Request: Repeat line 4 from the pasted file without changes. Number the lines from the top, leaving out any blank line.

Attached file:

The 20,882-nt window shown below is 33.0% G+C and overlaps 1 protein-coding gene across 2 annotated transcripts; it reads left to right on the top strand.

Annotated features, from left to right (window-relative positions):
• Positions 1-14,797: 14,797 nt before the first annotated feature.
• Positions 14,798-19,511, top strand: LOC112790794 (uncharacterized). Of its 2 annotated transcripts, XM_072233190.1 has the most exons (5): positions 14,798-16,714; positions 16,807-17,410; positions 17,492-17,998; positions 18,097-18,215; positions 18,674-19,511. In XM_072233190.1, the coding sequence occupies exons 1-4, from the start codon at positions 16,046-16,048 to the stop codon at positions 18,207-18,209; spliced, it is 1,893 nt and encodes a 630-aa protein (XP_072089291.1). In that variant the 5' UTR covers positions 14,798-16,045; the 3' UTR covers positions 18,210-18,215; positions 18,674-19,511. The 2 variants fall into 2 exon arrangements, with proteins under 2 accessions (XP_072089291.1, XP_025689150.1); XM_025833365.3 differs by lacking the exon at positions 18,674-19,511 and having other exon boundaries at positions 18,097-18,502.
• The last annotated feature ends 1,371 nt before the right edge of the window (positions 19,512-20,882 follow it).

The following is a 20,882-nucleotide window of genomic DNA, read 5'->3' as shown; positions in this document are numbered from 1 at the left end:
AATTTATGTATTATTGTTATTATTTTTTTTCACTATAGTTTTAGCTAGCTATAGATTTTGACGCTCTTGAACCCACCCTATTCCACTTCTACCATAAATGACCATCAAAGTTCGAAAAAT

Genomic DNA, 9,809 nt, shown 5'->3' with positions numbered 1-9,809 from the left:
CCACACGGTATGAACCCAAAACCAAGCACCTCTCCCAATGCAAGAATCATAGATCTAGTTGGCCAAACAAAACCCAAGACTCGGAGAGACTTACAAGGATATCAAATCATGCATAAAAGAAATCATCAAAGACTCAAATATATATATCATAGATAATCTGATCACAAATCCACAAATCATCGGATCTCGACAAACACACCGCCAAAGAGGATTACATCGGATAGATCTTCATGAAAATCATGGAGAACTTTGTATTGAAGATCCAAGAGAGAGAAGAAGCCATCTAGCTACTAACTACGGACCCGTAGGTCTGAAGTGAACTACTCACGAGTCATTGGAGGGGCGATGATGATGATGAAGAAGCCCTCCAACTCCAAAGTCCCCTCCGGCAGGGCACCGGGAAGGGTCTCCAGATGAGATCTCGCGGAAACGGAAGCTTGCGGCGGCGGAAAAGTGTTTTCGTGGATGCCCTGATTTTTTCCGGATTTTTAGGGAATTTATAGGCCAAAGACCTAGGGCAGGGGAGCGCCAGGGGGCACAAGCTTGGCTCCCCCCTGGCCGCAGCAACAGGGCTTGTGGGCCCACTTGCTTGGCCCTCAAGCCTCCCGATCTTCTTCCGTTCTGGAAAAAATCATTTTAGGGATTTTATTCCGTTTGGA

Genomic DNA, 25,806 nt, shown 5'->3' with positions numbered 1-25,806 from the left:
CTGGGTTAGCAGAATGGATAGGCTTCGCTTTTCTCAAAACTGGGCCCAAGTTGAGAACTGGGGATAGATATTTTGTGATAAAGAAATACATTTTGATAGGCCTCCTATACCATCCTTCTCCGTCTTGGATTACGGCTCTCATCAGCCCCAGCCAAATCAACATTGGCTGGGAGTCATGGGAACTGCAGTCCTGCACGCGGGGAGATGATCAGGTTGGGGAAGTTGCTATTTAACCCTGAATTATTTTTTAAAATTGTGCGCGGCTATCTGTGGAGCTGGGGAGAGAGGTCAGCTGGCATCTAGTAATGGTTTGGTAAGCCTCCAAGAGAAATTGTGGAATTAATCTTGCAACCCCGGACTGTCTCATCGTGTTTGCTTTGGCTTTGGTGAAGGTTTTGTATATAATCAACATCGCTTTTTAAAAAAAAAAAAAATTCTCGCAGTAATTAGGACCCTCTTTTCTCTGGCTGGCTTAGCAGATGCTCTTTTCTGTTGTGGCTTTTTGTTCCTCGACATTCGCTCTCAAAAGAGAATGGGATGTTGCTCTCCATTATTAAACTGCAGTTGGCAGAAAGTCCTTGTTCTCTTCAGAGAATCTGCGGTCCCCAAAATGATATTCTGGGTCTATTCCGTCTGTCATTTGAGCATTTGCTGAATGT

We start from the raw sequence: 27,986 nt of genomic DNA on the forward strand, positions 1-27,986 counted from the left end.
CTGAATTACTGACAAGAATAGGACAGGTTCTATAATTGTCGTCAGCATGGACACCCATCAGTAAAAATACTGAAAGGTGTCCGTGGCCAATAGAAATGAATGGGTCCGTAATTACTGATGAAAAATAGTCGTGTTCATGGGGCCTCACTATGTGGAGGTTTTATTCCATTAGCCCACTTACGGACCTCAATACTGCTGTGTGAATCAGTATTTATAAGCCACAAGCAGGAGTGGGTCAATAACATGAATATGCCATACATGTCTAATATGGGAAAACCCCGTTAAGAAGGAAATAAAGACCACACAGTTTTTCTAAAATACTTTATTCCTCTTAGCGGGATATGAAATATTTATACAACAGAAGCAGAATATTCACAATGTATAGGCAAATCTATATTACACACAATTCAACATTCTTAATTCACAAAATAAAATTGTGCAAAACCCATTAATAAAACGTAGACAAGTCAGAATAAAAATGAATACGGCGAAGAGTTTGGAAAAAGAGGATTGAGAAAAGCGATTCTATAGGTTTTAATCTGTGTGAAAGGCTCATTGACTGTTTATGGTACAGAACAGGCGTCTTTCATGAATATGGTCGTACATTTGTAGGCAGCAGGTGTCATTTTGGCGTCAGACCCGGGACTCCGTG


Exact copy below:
• Positions 14,798-19,511, top strand: LOC112790794 (uncharacterized). Of its 2 annotated transcripts, XM_072233190.1 has the most exons (5): positions 14,798-16,714; positions 16,807-17,410; positions 17,492-17,998; positions 18,097-18,215; positions 18,674-19,511. In XM_072233190.1, the coding sequence occupies exons 1-4, from the start codon at positions 16,046-16,048 to the stop codon at positions 18,207-18,209; spliced, it is 1,893 nt and encodes a 630-aa protein (XP_072089291.1). In that variant the 5' UTR covers positions 14,798-16,045; the 3' UTR covers positions 18,210-18,215; positions 18,674-19,511. The 2 variants fall into 2 exon arrangements, with proteins under 2 accessions (XP_072089291.1, XP_025689150.1); XM_025833365.3 differs by lacking the exon at positions 18,674-19,511 and having other exon boundaries at positions 18,097-18,502.